Registrant is also the holder of a medical license issued by the Medical Licensure Commission of Alabama. GX 3, at 2. Following a hearing, on March 7, 2017, the Commission issued an Order which found that Registrant's "treatment of chronic pain patients is not in compliance with the Board of Medical Examiners' guidelines for pain management and the standards for the utilization of controlled substances set out" in various provisions of the Alabama Administrative Code, "in violation of Sec. 34-24-360(23) of the Alabama Code." GX 3, at 2-3. The Commission also found that Registrant's "continued prescribing of" schedule II controlled substances "presents a risk of harm to his patients." Id. at 3. The Commission thus restricted Registrant's medical license to prohibit him from prescribing any schedule II controlled substance. Id. The Commission's Order became effective at midnight on June 23, 2017. Id. at 4 (Commission's Order, May 24, 2017). According to the online records of the Commission of which I take official notice, this restriction remains in effect as of the date of this Order. See http://www.albme.org (visited April 30, 2018).

DISCUSSION

Under the Controlled Substances Act (CSA), a practitioner's registration grants authority to dispense a controlled substance, which by definition "means to deliver a controlled substance to an ultimate user . . . by, or pursuant to the lawful order of, a practitioner." 21 U.S.C. 802(10) (emphasis added). Likewise, the CSA defines the "[t]he term 'practitioner' [to] mean[] a physician . . . licensed, registered, or otherwise permitted, by . . . the jurisdiction in which he practices . . . to distribute, dispense, [or] administer . . . a controlled substance in the course of professional practice." Id. Sec. 802(21). Finally, under the CSA's registration provision applicable to a practitioner, "[t]he Attorney General shall register practitioners . . . if the applicant is authorized to dispense . . . controlled substances under the laws of the State in which he practices." Id. Sec. 823(f). These provisions thus make clear that a practitioner's possession of federal authority to dispense controlled substances is generally premised on his possession of authority under state law to do so. See also see also id. Sec. 824(a)(3) (authorizing the suspension or revocation of registration issued under section 823 of the CSA, "upon a finding that the registrant . . . has had . . . [her] State License or registration suspended [or] revoked by competent State authority and is no longer authorized by State law to engage in the . . . dispensing of controlled substances").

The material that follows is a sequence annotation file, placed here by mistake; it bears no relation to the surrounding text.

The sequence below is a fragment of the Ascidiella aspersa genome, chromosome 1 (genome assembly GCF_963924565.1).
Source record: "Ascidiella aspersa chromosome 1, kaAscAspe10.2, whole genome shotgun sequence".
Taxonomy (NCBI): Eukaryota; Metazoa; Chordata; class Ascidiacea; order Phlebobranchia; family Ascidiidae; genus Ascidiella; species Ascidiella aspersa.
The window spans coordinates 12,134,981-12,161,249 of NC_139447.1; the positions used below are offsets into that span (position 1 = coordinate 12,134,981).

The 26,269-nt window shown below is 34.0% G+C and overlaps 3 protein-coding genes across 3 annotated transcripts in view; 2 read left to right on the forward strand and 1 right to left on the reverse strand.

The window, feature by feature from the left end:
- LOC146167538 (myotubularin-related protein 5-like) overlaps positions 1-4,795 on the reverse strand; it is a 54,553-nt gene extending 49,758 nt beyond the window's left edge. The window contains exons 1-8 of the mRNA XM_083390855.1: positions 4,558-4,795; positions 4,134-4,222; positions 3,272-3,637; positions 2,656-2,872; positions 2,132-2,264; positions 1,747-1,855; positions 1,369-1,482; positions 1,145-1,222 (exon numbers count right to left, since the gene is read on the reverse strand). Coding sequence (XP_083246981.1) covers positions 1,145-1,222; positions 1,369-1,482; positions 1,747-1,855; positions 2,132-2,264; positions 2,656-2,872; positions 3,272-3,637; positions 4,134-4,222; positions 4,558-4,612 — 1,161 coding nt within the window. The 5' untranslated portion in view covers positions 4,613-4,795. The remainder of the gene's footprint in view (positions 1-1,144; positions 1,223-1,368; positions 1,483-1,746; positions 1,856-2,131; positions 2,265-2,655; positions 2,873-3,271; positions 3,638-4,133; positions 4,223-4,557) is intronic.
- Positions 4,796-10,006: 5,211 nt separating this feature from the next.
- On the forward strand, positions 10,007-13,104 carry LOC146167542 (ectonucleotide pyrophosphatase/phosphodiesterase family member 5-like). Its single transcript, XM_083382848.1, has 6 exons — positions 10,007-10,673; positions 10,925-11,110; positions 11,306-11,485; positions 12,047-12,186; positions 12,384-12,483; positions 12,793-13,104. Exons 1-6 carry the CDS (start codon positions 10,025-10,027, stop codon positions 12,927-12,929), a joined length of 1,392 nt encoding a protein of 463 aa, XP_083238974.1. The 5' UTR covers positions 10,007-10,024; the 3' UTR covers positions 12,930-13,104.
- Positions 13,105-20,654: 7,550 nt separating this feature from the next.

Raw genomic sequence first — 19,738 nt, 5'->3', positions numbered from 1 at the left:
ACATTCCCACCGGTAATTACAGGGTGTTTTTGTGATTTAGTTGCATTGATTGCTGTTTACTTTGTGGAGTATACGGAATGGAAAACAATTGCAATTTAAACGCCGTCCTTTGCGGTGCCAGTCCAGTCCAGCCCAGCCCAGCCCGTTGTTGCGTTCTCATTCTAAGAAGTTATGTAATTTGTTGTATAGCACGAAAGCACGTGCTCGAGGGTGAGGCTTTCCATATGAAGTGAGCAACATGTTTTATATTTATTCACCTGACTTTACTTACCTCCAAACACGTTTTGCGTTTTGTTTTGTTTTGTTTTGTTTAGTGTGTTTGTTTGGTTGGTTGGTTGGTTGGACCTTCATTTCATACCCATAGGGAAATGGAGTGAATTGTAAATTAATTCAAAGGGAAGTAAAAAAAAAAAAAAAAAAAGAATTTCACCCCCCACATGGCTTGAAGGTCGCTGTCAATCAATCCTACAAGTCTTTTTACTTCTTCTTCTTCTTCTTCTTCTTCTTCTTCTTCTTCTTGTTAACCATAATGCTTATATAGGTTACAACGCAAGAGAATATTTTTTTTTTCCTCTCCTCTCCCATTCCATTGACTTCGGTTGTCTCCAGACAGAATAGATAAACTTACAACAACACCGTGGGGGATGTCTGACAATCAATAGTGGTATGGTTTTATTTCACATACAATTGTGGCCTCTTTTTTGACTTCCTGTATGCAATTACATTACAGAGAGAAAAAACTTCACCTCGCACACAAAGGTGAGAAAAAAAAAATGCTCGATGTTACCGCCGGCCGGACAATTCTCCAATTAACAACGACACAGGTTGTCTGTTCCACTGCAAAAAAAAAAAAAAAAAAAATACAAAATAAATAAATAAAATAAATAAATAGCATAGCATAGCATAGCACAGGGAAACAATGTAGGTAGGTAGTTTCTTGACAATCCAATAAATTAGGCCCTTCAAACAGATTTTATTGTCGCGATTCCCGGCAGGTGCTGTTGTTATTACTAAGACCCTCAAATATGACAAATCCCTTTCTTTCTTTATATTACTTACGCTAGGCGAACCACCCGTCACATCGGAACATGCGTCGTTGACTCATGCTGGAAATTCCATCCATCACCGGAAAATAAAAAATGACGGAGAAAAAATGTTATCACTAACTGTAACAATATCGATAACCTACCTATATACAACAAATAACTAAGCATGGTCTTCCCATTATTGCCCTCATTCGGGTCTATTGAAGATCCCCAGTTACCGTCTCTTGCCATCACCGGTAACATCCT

As the Supreme Court recognized in United States v. Moore, 423 U.S. 122, 140-41 (1975), "[i]n the case of a physician this scheme contemplates that he is authorized by the State to practice medicine and to dispense drugs in connection with his professional practice. The federal registration . . . extends no further."

Thus, to the extent a practitioner is not authorized under state law to dispense certain categories or schedules of controlled substances, he can no longer lawfully dispense them under federal law. See Kenneth Harold Bull, 78 FR 62666, 62672, 62676 (2013) (restricting practitioner's registration to authorize the dispensing of only those controlled substances authorized to dispense under his state license). Accordingly, where a state board takes such action, at a minimum, a practitioner's CSA registration must be restricted to authorize the dispensing of only those controlled substances which he can lawfully dispense under state law. See id.; see also 21 U.S.C. 824(a)(3).

Based on the Commission's Order, I find that Registrant is currently without authority to prescribe schedule II controlled substance under his Alabama Medical License. Because his authority under his DEA registration (in Alabama) can only extend as far as his state authority, I will order that his authority to prescribe schedule II controlled substances be revoked and that his registration be restricted to prohibit him from prescribing schedule II controlled substances.\1\

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\1\ While the Government argues that "Registrant's [s]chedule II authority should be revoked . . . because Registrant has no state authority to handle [s]chedule II controlled substances in Alabama," RFAA II, at 4, the various state Orders submitted by the Government address only his authority to prescribe and not to engage in other activities which fall within the definition of dispense, such as administering or direct dispensing, whether under the CSA or Alabama law. See Ala. Code Sec. 20-2-2 (defining the term "dispense" to mean "[t]o deliver a controlled substance to an ultimate user . . . by or pursuant to the lawful order of a practitioner, including the prescribing, [or] administering" of a controlled substance). While it may have been the intent of the Commission to entirely limit Registrant's schedule II authority, that is not apparent on the face of its Orders.

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ORDER

Pursuant to the authority vested in me by 28 CFR 0.100(b) and 21 U.S.C. 824(a)(3), I order that the authority of William R. Montiel, M.D., to prescribe schedule II controlled substances under

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Certificate of Registration No. FM0822812 be, and it hereby is, revoked. I further order that any application of William R. Montiel, M.D., to renew or modify his registration, or for any other registration in the State of Alabama, be, and it hereby is denied, to the extent it seeks authority to prescribe schedule II controlled substances in the State of Alabama. This ORDER is effective immediately.\2\

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\2\ I further order that Registrant's Certificate of Registration be modified to reflect this restriction on his authority. Based on the findings of the Commission, I find that the public interest necessitates that the revocation of his schedule II prescribing authority be effective immediately. 21 CFR 1316.67.

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Dated: April 30, 2018.

Robert W. Patterson,
Acting Administrator.

[FR Doc. 2018-09738 Filed 5-7-18; 8:45 am]